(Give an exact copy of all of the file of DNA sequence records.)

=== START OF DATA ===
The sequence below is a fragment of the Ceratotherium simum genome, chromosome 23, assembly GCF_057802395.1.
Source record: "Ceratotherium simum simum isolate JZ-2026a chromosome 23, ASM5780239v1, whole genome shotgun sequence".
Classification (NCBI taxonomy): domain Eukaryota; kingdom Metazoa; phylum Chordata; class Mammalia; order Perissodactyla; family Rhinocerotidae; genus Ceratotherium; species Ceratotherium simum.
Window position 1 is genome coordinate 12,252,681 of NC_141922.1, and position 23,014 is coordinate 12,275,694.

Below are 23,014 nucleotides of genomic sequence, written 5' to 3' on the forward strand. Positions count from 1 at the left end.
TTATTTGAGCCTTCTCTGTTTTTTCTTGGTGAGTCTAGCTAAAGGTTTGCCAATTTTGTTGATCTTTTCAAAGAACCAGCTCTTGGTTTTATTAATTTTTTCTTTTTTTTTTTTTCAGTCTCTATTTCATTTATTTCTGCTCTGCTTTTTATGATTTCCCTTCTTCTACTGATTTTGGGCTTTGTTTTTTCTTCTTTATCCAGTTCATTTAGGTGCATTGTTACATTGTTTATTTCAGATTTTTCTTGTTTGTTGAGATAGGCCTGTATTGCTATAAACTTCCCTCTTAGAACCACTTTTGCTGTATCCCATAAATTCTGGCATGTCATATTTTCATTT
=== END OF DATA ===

The sequence below is a fragment of the Ceratotherium simum genome, chromosome 23, assembly GCF_057802395.1.
Source record: "Ceratotherium simum simum isolate JZ-2026a chromosome 23, ASM5780239v1, whole genome shotgun sequence".
Classification (NCBI taxonomy): domain Eukaryota; kingdom Metazoa; phylum Chordata; class Mammalia; order Perissodactyla; family Rhinocerotidae; genus Ceratotherium; species Ceratotherium simum.
Window position 1 is genome coordinate 12,252,681 of NC_141922.1, and position 23,014 is coordinate 12,275,694.

Below are 23,014 nucleotides of genomic sequence, written 5' to 3' on the forward strand. Positions count from 1 at the left end.
TTATTTGAGCCTTCTCTGTTTTTTCTTGGTGAGTCTAGCTAAAGGTTTGCCAATTTTGTTGATCTTTTCAAAGAACCAGCTCTTGGTTTTATTAATTTTTTCTTTTTTTTTTTTTCAGTCTCTATTTCATTTATTTCTGCTCTGCTTTTTATGATTTCCCTTCTTCTACTGATTTTGGGCTTTGTTTTTTCTTCTTTATCCAGTTCATTTAGGTGCATTGTTACATTGTTTATTTCAGATTTTTCTTGTTTGTTGAGATAGGCCTGTATTGCTATAAACTTCCCTCTTAGAACCACTTTTGCTGTATCCCATAAATTCTGGCATGTCATATTTTCATTT